Abstract Detail


Luizzi, Victoria [1], Petren, Hampus [2], Friberg, Magne [2].

Is Floral Scent Production Energetically Costly?

Flowers produce a variety of volatile organic compounds (scents) that have been shown to function in pollinator attraction and herbivore deterrence. It is often assumed that these volatiles are costly to produce, and costs are commonly invoked to explain observations such as the loss of fragrance associated with the transition to self-pollinating or the shutdown of scent production during times of low pollinator activity. However, while there is evidence for “ecological costs” of scent emission in the form of attraction of enemies such as herbivores, the existence of energetic production costs has yet to be convincingly demonstrated. We asked whether there is an energetic cost of producing floral volatiles using two experiments. First, we grew individuals of Alpine rock-cress (Arabis alpina, Brassicaceae) under different soil nutrient and water levels to investigate whether scent production would decrease under stressful abiotic conditions. Four individuals from each of 131 half-sibling families collected from 10 populations across Europe were divided among four treatments (high and low water availability and high and low nutrient availability in a 4 × 4 design) such that one representative of each family received each treatment. Floral scent was collected using dynamic headspace sampling and analyzed by gas chromatography-mass spectrometry. Second, we hand-pollinated the flowers of individuals in the two low-nutrient treatments and asked whether there was a tradeoff between scent production and reproduction, which would provide more direct evidence of a fitness cost of producing floral scent. While plants that received less water or nutrients had lower biomass and produced fewer flowers than plants grown under optimal conditions, we found no evidence of changes in per-flower scent emission caused by nutrient or water availability. In contrast, we did find a significant negative correlation between scent production and number of developed fruits. However, there was only a marginally significant negative correlation between scent production and seed number, suggesting that the tradeoff between scent and fruit production does not translate, or translates only weakly, to effects on total reproductive output. These results suggest that while there are tradeoffs between scent production and some reproductive measures, per-flower scent production is canalized: investment in other structures such as leaves and roots may be sacrificed under abiotic stress while floral scent is held constant.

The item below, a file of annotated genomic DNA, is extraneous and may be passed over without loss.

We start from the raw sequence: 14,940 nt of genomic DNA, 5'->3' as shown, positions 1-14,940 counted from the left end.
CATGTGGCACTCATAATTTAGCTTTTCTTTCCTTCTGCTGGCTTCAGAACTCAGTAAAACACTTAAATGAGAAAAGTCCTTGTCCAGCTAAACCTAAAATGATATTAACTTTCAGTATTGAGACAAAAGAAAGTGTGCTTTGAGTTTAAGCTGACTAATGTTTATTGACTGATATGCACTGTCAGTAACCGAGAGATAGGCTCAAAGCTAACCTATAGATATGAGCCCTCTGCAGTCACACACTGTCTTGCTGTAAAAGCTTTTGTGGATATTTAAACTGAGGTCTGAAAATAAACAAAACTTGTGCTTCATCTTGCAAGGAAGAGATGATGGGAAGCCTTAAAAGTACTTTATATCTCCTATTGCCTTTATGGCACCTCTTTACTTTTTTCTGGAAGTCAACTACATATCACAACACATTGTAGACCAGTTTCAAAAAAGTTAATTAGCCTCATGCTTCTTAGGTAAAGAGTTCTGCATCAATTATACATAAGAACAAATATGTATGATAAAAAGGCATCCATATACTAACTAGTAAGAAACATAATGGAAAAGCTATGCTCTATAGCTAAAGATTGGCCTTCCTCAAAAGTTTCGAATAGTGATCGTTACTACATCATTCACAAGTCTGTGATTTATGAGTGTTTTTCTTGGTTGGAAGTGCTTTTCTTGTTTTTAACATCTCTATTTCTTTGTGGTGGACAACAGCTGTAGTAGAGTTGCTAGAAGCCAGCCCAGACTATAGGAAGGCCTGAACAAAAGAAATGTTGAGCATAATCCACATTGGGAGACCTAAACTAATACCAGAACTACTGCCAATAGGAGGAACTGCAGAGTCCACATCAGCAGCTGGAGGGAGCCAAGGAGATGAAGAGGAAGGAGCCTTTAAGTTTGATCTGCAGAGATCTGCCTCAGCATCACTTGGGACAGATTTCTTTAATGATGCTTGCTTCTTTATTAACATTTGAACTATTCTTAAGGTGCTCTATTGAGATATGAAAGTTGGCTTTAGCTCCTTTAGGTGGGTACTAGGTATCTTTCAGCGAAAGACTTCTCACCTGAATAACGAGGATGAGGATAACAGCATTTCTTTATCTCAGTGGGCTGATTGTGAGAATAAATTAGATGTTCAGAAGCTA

1 - University of Arizona, Ecology and Evolutionary Biology, 1041 E Lowell St, Tucson, AZ, 85719, USA
2 - Lund University, Biology, Sölvegatan 37, Lund, 223 62, Sweden

Floral Scent

Presentation Type: Poster This poster will be presented at 5:30 pm. The Poster Session runs from 5:30 pm to 7:00 pm. Posters with odd poster numbers are presented at 5:30 pm, and posters with even poster numbers are presented at 6:15 pm.
Number: PEC019
Abstract ID:686
Candidate for Awards:Ecological Section Best Graduate Student Poster

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